Excluding Growth

“Anyone who thinks that you can have infinite growth on a finite planet is either a madman or an economist” – David Attenborough

I have a bit of a bugbear about the way many of us approach economics and the future potential of things like an independent Scotland. We focus rather too much on chasing after “growth”.

This focus permeates much of our thinking about the economy and what we should do to improve it. It frames our analysis of policy to the point where we can sometimes struggle to imagine any kind of alternative. “Growth is good”…even when it’s not.

value

But we live in an economy where we have experienced near-constant growth for decades. We have not all been equal participants in that growth. Of the nearly $4.5 trillion added to global GDP between 2016 and 2017, 82% of it was captured by the richest 1% of people. The poorest 50% of people saw no increase in their wealth at all.

Faced with such rampantly growing inequality, there have been steps taken to try to, if not solve the problem, at least make a it more palatable to voters.

Continue reading

Advertisements

Transition Timelines

“Expect the best, plan for the worst, and prepare to be surprised.” – Denis Waitley

Robin McAlpine wrote an interesting article for his CommonSpace column this week. In it, he congratulates the response to the SNP’s National Assemblies especially the response of the attendees to our own campaign for an independent Scotland to establish a currency by day one of independence. Having spoken to the Common Weal activists who were there for us, and from my own experiences talking to groups around the country, I know how overwhelming the feeling is in favour of our position.

The Ideas Board from the Edinburgh National Assembly.

This is not to say that the feeling is unanimous though and a significant line of questioning is arising around Common Weal’s policy around the area of what this means for the transition period between a successful independence referendum and the formal date of independence. Some have voiced concern about our plan to take a full three years from the referendum to build the institutions that we need before becoming independent. So I want to lay out precisely why we have proposed this by contrasting it with other proposals on the table. I certainly wish to refute any claim that we’ve been somehow misleading in our campaign by trying to hide or downplay our three year timetable. After all, it’s right there on paragraph one of page one of our book How to Start a New Country (which you can buy or download for free here).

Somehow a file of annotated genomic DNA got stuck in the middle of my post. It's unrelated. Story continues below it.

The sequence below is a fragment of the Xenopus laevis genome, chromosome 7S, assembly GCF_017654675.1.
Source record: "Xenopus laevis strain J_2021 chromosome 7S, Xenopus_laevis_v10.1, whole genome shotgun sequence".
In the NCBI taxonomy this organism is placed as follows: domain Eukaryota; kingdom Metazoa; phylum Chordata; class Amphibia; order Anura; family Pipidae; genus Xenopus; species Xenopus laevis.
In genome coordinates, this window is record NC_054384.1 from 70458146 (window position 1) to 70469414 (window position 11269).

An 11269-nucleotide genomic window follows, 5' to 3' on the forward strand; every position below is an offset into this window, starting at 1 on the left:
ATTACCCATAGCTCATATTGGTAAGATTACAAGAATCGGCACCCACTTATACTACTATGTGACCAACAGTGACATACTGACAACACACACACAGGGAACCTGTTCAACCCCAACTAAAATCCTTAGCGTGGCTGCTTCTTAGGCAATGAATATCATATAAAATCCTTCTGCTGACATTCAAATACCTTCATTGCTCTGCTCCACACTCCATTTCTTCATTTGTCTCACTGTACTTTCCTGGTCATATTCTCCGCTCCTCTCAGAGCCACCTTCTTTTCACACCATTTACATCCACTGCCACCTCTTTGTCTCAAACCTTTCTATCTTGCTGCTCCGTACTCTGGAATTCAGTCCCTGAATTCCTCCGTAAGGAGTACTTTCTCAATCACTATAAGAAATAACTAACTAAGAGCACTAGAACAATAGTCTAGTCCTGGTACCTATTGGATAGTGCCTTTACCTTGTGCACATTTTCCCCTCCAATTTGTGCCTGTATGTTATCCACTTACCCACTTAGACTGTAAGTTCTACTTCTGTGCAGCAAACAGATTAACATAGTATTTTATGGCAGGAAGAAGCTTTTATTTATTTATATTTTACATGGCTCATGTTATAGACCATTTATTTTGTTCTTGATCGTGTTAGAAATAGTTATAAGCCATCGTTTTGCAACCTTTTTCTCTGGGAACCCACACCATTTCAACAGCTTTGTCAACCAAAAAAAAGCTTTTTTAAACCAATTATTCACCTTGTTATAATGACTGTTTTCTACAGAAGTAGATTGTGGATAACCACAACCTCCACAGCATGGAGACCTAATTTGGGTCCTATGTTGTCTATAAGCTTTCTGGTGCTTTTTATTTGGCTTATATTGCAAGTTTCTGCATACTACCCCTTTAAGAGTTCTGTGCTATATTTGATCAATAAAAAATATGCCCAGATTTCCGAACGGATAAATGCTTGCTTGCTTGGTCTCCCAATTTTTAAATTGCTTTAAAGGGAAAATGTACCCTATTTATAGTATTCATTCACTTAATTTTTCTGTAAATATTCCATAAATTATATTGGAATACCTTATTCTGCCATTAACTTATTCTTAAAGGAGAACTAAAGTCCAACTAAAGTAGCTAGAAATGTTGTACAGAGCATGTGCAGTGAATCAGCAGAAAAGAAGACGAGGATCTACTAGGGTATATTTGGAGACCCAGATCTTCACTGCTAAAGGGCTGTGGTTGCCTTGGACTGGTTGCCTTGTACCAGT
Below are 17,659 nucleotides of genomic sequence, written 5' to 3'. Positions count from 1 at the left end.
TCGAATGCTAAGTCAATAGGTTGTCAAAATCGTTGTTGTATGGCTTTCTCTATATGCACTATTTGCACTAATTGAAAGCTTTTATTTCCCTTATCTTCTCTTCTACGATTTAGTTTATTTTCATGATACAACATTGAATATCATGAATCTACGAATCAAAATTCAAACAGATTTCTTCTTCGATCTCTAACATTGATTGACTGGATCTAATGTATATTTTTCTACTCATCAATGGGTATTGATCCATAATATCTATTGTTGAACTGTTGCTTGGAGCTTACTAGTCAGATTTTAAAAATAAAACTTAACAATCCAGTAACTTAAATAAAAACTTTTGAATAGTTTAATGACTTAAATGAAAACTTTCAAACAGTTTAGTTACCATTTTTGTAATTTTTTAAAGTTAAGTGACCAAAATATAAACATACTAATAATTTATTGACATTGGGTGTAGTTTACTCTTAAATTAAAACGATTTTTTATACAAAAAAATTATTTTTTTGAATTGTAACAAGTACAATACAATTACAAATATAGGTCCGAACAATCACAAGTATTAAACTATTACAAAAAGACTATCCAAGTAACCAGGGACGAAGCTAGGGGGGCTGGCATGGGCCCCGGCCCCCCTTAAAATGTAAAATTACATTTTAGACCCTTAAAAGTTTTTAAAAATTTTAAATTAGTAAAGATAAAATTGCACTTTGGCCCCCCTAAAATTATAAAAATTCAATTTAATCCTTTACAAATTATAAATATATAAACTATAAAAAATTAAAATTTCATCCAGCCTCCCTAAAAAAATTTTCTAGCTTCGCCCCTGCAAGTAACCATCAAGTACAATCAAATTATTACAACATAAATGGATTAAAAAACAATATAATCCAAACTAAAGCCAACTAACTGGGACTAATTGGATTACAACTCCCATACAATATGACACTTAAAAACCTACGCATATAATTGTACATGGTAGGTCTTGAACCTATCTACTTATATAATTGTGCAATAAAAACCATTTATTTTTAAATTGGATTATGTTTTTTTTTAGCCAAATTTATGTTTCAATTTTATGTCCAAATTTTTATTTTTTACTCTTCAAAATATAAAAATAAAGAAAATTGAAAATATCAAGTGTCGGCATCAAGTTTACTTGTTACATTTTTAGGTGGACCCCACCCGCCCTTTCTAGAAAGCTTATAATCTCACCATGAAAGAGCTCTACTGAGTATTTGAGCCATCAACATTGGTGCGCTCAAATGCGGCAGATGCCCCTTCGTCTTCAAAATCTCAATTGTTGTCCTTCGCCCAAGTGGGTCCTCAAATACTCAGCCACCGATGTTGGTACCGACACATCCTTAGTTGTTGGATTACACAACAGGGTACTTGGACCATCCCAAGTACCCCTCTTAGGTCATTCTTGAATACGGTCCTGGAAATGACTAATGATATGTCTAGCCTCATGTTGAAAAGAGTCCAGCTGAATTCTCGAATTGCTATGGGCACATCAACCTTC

Pg1.png

Continue reading

We Need To Talk About: GERS (2017-18 Edition)

“Facts are stubborn things, but statistics are pliable.” – Mark Twain

There’s no day that’s guaranteed to set the heather alight amongst Scottish political social media sects like the release day of the annual Government Expenditure and Revenue Scotland report – also known as GERS.

GERS

I want to make one thing clear up front. No serious commentator now suggests that GERS can be used as is as a projection of the finances of an independent Scotland. My 2016 paper “Beyond GERS” shows some of the changes that would need to be made for this to be the case. But as a set of accounts for Scotland, the region of the UK, I’m content to use GERS as it is. Maybe improvements can and should still be made, but this is true for all statistical publications and the team behind the report do the best they can within their remit.

So what does this year’s publication tell us about Scotland, the region? Continue reading

It’s Beginning To Look A Lot Like GERSmas

A photo of the Scottish countryside. The sky is split between the moon and the night on the left and the sunset on the right.

It’s beginning to look a lot like GERSmas
It’s on the news, you know.
The size of the deficit, is all that matters to it
No deeper in shall the headlines go.

It’s beginning to look a lot like GERSmas
What will the numbers have in store?